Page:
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Intoduction to Digital Electronics

The entire field of computer technology relies on transistors. In fact, an Intel i7 microprocessor is constructed of about 731,000,000 transistors. Transistors operate by using the special properties of semiconductor materials. A semiconductor is a material whose ability to conduct electricity can be controlled. The most common semiconductor is the element silicon.

Silicon and oxygen are most abundant elements on earth, most of it is combined to make silica, the material of which most sand and rocks are made. Like all elements, a silicon atom consists of protons and neutrons in its nucleus, and electrons arranged in shells around the nucleus. Each shell has a propensity to hold a certain number of elections, depending upon its distance from the nucleus. The properties of an element depend primarily on the number of electrons in it's outermost shell.

Silicon crystal lattice

A silicon atom has three shells around its nucleus, the outermost shell holding four elections, called "valence electrons" because they have a propensity to be shared with other atoms. In pure form, silicon atoms will share their valence electrons causing them to arrange into a crystal lattice. The diagram above shows how the silicon atoms share their valence electrons to form a crystal.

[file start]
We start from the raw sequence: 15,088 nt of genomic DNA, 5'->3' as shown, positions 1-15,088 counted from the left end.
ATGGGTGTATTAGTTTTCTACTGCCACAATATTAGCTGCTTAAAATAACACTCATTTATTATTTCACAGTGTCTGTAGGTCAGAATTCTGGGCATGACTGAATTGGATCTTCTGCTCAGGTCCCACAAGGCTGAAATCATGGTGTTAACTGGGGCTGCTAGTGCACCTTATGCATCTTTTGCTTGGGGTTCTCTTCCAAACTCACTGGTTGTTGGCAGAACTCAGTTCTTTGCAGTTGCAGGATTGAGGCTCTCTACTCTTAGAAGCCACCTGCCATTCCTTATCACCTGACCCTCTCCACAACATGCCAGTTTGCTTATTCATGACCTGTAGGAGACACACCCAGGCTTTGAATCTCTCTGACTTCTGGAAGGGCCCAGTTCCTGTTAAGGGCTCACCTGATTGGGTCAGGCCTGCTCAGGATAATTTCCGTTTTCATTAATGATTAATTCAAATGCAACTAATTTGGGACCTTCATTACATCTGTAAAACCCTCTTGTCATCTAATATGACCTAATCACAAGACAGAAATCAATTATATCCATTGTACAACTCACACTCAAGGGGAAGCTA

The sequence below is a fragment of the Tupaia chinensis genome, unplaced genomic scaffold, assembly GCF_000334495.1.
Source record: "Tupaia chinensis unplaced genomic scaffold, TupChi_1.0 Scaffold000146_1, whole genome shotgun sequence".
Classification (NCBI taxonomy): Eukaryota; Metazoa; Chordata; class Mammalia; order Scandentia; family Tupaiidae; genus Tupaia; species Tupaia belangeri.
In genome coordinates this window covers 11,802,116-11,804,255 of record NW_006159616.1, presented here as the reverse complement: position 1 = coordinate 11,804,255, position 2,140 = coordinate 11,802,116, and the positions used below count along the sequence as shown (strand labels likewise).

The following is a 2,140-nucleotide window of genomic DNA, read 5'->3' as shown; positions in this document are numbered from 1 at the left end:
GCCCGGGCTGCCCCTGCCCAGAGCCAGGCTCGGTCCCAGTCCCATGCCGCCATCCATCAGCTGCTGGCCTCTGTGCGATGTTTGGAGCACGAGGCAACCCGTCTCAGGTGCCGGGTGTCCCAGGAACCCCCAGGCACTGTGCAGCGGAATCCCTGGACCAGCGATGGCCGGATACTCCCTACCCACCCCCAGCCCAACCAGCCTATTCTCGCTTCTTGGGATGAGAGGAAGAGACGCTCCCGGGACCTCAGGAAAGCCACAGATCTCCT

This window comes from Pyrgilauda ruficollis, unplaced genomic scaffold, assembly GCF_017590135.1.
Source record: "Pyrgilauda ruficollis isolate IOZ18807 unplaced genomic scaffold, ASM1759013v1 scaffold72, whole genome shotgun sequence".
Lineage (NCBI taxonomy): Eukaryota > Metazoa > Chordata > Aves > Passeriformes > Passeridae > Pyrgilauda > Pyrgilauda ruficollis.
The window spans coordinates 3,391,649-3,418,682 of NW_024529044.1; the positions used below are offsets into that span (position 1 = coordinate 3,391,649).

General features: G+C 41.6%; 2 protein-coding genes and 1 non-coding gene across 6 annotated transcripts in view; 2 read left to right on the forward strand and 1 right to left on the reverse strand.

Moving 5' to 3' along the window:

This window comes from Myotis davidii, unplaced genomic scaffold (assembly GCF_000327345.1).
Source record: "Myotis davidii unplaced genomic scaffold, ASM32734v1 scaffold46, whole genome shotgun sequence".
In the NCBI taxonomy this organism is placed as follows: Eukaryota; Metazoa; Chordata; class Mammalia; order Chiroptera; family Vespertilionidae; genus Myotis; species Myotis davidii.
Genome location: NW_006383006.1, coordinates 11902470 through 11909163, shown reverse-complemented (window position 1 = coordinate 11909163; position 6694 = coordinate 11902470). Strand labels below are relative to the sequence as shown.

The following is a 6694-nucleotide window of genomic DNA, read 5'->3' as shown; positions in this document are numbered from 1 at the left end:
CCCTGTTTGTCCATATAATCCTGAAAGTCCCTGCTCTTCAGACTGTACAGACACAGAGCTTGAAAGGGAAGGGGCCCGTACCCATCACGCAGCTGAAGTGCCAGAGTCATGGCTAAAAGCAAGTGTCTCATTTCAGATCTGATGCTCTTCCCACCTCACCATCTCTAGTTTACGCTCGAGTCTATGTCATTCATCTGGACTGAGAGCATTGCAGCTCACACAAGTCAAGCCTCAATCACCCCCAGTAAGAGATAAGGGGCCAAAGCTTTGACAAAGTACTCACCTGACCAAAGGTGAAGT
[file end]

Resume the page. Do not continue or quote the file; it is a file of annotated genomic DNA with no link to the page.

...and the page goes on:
Arsenic atom in silicon crystal

Pure silicon is actually a non-conductor. In order to make silicon into a semiconductor, atoms of a "dopant" element must be integrated into silicon's crystal structure. One element used as a dopant is arsenic. Arsenic has five valence electrons. So when an arsenic atom is embedded in a silicon crystal structure, this creates free electrons. When a material has an abundance of free electrons, it makes a good conductor.

Gallium atom in silicon crystal

When a dopant with an extra electron in its valence shell is used, it creates an "N type" semiconductor. Another element used as a dopant is gallium. Gallium has three valence electrons. So when a gallium atom is embedded in a silicon crystal, this creates a an election deficiency in the crystal structure called a "hole". A hole leaves an excess of positive charge, which attracts elections, making it a good conductor. When a dopant that creates holes is used, it creates a "P type" semiconductor.

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